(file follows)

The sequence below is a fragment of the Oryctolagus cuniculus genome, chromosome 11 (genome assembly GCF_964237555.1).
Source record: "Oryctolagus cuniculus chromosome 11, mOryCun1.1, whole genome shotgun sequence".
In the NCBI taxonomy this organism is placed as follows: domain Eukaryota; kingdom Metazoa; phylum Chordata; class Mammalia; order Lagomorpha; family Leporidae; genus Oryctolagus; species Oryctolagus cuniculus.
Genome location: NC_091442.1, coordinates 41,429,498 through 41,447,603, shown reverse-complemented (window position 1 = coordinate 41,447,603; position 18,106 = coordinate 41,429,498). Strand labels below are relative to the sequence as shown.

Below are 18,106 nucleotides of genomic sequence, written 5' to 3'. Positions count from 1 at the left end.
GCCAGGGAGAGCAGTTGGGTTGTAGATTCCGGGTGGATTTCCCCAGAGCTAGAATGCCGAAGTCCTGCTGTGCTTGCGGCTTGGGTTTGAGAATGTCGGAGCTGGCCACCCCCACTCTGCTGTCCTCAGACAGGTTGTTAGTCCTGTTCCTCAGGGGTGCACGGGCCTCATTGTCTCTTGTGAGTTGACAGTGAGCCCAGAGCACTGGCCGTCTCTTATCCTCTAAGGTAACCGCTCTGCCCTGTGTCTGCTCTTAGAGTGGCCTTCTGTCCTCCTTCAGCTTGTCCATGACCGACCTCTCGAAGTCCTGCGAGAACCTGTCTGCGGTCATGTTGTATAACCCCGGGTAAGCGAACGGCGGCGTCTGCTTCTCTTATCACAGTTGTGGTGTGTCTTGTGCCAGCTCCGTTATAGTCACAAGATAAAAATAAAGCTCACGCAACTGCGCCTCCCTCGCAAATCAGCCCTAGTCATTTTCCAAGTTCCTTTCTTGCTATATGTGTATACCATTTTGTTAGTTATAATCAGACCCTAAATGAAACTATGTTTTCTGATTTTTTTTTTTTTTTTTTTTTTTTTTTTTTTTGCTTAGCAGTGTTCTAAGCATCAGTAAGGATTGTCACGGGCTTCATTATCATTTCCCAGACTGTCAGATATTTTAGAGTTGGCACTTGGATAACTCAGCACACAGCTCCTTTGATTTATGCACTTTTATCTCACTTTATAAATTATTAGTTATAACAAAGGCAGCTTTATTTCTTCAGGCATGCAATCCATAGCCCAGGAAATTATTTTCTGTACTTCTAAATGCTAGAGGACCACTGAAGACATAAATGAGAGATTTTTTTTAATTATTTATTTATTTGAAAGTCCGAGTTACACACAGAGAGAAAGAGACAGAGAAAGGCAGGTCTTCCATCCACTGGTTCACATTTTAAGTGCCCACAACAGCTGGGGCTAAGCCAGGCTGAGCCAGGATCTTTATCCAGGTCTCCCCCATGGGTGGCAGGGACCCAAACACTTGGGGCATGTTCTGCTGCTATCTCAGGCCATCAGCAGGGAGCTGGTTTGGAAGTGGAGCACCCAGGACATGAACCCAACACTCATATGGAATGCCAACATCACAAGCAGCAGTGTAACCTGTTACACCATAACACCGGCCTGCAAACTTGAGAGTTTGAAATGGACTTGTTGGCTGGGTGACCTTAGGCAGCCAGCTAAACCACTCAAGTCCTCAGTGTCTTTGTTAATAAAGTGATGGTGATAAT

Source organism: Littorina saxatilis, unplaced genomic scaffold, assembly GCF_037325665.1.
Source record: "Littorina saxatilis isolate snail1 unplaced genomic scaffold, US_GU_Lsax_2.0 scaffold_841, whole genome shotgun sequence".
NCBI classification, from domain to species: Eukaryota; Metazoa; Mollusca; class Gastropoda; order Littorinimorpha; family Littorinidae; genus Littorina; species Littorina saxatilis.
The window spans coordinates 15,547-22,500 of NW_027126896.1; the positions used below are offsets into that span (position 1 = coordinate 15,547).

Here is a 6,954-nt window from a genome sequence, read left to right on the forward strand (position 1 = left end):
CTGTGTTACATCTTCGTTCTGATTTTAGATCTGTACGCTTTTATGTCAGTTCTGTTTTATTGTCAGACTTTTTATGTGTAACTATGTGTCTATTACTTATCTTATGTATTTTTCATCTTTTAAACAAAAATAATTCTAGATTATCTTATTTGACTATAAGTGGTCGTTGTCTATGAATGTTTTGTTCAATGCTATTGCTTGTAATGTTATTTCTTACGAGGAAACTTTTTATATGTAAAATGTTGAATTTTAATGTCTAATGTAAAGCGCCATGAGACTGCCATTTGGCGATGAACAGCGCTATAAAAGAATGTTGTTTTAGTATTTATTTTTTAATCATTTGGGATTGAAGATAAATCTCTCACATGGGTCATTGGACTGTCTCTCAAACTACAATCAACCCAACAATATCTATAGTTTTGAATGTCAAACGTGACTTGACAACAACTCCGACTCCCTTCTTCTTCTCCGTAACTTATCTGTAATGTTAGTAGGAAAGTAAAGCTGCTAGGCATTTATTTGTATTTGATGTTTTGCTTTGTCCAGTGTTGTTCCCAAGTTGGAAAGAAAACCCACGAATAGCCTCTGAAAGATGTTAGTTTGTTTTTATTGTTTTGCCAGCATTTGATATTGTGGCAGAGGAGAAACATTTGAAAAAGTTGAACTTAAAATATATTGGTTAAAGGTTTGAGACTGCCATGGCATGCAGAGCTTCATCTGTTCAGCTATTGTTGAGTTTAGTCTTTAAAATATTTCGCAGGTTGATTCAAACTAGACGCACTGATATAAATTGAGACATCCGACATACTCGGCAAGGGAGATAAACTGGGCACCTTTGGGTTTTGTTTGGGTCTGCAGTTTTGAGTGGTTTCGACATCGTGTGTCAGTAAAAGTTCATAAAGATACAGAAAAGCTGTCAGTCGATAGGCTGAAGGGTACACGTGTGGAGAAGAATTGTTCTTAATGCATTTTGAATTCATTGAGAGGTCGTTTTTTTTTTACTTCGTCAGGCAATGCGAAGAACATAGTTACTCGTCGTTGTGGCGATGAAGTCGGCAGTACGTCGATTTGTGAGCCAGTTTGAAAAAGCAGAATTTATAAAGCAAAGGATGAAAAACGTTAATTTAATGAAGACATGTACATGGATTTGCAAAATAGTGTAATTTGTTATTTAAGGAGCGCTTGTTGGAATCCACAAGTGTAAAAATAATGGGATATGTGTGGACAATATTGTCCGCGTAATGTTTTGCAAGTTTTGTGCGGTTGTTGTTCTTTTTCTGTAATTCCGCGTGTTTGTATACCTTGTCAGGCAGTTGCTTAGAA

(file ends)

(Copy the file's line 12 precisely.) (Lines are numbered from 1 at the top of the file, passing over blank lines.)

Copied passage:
CTGTGTTACATCTTCGTTCTGATTTTAGATCTGTACGCTTTTATGTCAGTTCTGTTTTATTGTCAGACTTTTTATGTGTAACTATGTGTCTATTACTTATCTTATGTATTTTTCATCTTTTAAACAAAAATAATTCTAGATTATCTTATTTGACTATAAGTGGTCGTTGTCTATGAATGTTTTGTTCAATGCTATTGCTTGTAATGTTATTTCTTACGAGGAAACTTTTTATATGTAAAATGTTGAATTTTAATGTCTAATGTAAAGCGCCATGAGACTGCCATTTGGCGATGAACAGCGCTATAAAAGAATGTTGTTTTAGTATTTATTTTTTAATCATTTGGGATTGAAGATAAATCTCTCACATGGGTCATTGGACTGTCTCTCAAACTACAATCAACCCAACAATATCTATAGTTTTGAATGTCAAACGTGACTTGACAACAACTCCGACTCCCTTCTTCTTCTCCGTAACTTATCTGTAATGTTAGTAGGAAAGTAAAGCTGCTAGGCATTTATTTGTATTTGATGTTTTGCTTTGTCCAGTGTTGTTCCCAAGTTGGAAAGAAAACCCACGAATAGCCTCTGAAAGATGTTAGTTTGTTTTTATTGTTTTGCCAGCATTTGATATTGTGGCAGAGGAGAAACATTTGAAAAAGTTGAACTTAAAATATATTGGTTAAAGGTTTGAGACTGCCATGGCATGCAGAGCTTCATCTGTTCAGCTATTGTTGAGTTTAGTCTTTAAAATATTTCGCAGGTTGATTCAAACTAGACGCACTGATATAAATTGAGACATCCGACATACTCGGCAAGGGAGATAAACTGGGCACCTTTGGGTTTTGTTTGGGTCTGCAGTTTTGAGTGGTTTCGACATCGTGTGTCAGTAAAAGTTCATAAAGATACAGAAAAGCTGTCAGTCGATAGGCTGAAGGGTACACGTGTGGAGAAGAATTGTTCTTAATGCATTTTGAATTCATTGAGAGGTCGTTTTTTTTTTACTTCGTCAGGCAATGCGAAGAACATAGTTACTCGTCGTTGTGGCGATGAAGTCGGCAGTACGTCGATTTGTGAGCCAGTTTGAAAAAGCAGAATTTATAAAGCAAAGGATGAAAAACGTTAATTTAATGAAGACATGTACATGGATTTGCAAAATAGTGTAATTTGTTATTTAAGGAGCGCTTGTTGGAATCCACAAGTGTAAAAATAATGGGATATGTGTGGACAATATTGTCCGCGTAATGTTTTGCAAGTTTTGTGCGGTTGTTGTTCTTTTTCTGTAATTCCGCGTGTTTGTATACCTTGTCAGGCAGTTGCTTAGAA